Physical consequences of Eating Disorders depend on the type of eating disorder that the person has. Anorexia nervosa can lead to a slow heart rate and low blood pressure, putting the sufferer at risk for heart failure and permanent heart damage. Malnutrition can lead to osteoporosis and dry, brittle bones. Other common complications include kidney damage due to dehydration, overall weakness, hair loss and dry skin. Bulimia nervosa, where the person constantly purges through vomiting, can have similar consequences as Anorexia but with added complications and damage to the esophagus and gastric cavity due to the frequent vomiting. In addition, tooth decay can occur because of damage caused by gastric juices. If the person also uses laxatives to purge, irregular bowel movements and constipation can occur. Peptic ulcers and pancreatitis can also common negative heath effects (National Eating Disorders Association).  If the Eating Disorder goes on for a prolonged time period, death is also a possible affect, which is why it is important to seek treatment for the individual as soon as it is determined that they are suffering from an Eating Disorder.

Once it is recognized that a loved one may be suffering from an Eating Disorder, the next step is coming up with an effective intervention in time to prevent any lasting physical damage or death. The most effective treatment to date is Cognitive-behavioral therapy, an active form of counseling that can be done in either a group or private setting (Curtis). Cognitive-behavioral therapy is used to help correct poor eating habits and prevent relapse as well as change the way the individual thinks about food, eating and their body image (Curtis).

Cognitive-behavioral therapy is considered to be one of the most effective treatments for eating disorders, but of course this depends on both the counselor administrating the therapy and the attitude of the person receiving it.  According to Fairburn (3), while patients with eating disorders “have a reputation for being difficult to treat, the great majority can be helped and many, if not most, can make a full and lasting recovery.” In the study conducted by Lobera et al, it was determined that students that took part in group cognitive-behavioral therapy sessions showed a reduced dissatisfaction with their body and a reduction in their drive to thinness. Self esteem was also improved during the group therapy sessions and eating habits were significantly improved.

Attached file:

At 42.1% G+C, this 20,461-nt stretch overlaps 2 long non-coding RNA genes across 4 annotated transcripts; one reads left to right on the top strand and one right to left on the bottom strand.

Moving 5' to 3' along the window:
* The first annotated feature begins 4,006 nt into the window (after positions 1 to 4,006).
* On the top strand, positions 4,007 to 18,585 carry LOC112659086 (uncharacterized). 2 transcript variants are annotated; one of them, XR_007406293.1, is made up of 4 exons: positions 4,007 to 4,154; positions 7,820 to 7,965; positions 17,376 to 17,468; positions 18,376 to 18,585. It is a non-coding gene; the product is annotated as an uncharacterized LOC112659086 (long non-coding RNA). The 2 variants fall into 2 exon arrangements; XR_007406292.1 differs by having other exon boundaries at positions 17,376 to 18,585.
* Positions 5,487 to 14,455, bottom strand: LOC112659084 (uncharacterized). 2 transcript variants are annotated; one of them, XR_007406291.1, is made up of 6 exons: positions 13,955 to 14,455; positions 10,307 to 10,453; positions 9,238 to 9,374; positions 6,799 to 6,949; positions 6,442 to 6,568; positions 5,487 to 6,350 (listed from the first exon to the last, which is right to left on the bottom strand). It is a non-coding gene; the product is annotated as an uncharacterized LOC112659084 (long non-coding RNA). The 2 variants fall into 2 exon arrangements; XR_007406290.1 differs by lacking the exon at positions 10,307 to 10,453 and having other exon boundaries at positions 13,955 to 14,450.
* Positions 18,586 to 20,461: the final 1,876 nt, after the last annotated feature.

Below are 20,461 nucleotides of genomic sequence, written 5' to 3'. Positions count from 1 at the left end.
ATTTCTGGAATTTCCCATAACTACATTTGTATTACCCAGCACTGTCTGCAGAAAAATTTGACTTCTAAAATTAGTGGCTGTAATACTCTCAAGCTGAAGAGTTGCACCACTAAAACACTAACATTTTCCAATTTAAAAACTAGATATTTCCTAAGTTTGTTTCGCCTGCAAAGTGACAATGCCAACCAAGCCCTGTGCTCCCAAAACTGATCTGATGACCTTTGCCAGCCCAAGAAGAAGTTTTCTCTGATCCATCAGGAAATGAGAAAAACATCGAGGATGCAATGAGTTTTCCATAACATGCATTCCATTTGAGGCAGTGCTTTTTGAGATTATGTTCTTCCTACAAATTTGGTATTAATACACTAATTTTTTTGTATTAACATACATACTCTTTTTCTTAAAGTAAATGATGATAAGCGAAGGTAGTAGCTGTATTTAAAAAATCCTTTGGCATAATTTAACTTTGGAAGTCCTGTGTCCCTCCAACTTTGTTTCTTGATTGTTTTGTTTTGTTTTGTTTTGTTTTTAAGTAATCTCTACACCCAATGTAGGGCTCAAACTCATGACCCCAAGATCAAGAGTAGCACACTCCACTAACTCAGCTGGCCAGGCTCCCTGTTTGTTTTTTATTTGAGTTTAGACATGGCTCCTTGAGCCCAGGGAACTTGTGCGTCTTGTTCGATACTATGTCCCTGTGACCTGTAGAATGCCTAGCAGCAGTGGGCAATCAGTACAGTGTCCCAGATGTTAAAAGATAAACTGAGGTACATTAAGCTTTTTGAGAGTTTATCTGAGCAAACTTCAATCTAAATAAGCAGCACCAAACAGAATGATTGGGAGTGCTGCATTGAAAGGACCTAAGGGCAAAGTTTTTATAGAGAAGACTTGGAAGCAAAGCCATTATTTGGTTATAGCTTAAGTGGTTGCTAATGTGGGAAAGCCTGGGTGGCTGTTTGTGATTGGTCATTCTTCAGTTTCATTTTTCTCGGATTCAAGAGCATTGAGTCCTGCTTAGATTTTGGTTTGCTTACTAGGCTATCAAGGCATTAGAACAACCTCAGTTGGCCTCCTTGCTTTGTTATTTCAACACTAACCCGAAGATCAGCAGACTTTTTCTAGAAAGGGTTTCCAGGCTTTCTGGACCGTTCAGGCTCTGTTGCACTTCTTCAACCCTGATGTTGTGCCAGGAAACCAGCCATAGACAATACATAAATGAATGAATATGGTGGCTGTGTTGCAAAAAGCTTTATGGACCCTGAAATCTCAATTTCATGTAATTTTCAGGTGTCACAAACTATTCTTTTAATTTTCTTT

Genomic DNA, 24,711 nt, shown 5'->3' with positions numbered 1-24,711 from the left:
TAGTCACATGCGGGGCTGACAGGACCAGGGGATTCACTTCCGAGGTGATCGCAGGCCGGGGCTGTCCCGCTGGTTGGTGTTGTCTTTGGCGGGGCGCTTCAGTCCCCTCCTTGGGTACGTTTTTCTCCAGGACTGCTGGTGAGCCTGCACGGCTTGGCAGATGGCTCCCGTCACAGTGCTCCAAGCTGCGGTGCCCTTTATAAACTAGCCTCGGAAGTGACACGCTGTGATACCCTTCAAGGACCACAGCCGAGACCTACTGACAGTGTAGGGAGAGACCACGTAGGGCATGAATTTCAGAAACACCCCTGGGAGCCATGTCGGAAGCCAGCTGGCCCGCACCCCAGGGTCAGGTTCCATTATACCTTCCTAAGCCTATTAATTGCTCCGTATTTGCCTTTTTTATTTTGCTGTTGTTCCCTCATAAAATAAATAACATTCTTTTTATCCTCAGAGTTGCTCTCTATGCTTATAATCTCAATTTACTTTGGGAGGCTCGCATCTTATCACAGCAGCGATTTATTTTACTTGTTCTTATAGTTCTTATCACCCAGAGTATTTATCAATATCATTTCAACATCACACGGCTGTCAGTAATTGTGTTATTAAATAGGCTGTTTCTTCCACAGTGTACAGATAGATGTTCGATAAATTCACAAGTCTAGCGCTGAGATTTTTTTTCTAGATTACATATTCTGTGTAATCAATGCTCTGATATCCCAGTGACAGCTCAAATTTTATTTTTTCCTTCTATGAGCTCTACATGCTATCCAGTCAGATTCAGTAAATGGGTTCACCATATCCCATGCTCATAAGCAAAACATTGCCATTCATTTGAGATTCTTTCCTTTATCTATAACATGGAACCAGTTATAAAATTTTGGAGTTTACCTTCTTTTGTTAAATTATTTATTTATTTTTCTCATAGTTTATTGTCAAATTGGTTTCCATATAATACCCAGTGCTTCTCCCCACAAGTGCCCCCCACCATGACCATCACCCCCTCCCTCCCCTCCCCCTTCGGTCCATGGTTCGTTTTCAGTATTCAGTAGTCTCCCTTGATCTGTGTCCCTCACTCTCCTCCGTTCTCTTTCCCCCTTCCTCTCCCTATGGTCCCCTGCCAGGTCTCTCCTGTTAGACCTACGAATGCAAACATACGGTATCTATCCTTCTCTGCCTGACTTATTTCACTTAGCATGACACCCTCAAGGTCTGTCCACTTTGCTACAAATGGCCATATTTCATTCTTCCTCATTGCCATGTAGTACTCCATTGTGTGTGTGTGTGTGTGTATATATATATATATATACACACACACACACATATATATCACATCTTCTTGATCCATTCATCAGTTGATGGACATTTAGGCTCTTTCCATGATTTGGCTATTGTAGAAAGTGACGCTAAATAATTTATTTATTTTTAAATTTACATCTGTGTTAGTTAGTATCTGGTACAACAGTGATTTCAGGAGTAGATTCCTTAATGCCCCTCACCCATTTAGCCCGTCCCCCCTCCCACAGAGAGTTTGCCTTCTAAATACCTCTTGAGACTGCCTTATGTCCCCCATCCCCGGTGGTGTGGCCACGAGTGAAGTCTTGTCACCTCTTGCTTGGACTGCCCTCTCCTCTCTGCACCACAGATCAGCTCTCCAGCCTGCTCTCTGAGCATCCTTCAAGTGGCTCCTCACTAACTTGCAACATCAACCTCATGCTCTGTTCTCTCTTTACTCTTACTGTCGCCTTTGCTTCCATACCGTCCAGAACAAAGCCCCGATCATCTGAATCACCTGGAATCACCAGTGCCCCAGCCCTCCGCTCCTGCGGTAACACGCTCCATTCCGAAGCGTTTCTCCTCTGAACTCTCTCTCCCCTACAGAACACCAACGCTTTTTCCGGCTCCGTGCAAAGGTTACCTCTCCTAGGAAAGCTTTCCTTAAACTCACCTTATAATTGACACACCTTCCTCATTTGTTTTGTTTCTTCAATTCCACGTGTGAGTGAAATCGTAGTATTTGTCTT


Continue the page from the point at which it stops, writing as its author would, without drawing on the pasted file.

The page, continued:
“The overall effectiveness of cognitive-behavioral therapy can depend on the duration of the sessions. Cognitive-behavioral therapy is considered effective for the treatment of eating disorders. But because eating disorder behaviors can endure for a long period of time, ongoing psychological treatment is usually required for at least a year and may be needed for several years (Curtis).”

  Alternative solutions

Traditional treatments for Eating Disorders rely on educating potential sufferers, especially school aged children, of the potential damage, both psychological and physical, that can be caused by the various eating disorders .

“ Research conducted to date into the primary prevention of eating disorders (ED) has mainly considered the provision of information regarding risk factors. Consequently, there is a need to develop new methods that go a step further, promoting a change in attitudes and behavior in the  target population (Lobera et al).”

The current research has not shown that passive techniques, such as providing information, reduces the prevalence of eating disorders or improves the condition in existing patients. While education about eating disorders, the signs and symptoms and the potential health affects, is an important part of providing information to both the those that may know someone who is suffering from an eating disorder and those that are suffering from one, it is not an effective treatment by itself. It must be integrated with a deeper level of therapy that helps to improve the self-esteem and psychological issues from which the eating disorder stems.

Hospitalization has also been a treatment for those suffering from an eating disorder, especially when a complication, such as kidney failure or extreme weakness, occurs. However, treating the symptom of the eating disorder will not treat the underlying problem. Hospitalization can effectively treat the symptom only when it is combined with a psychological therapy that treats the underlying psychological problem that is causing the physical health problem.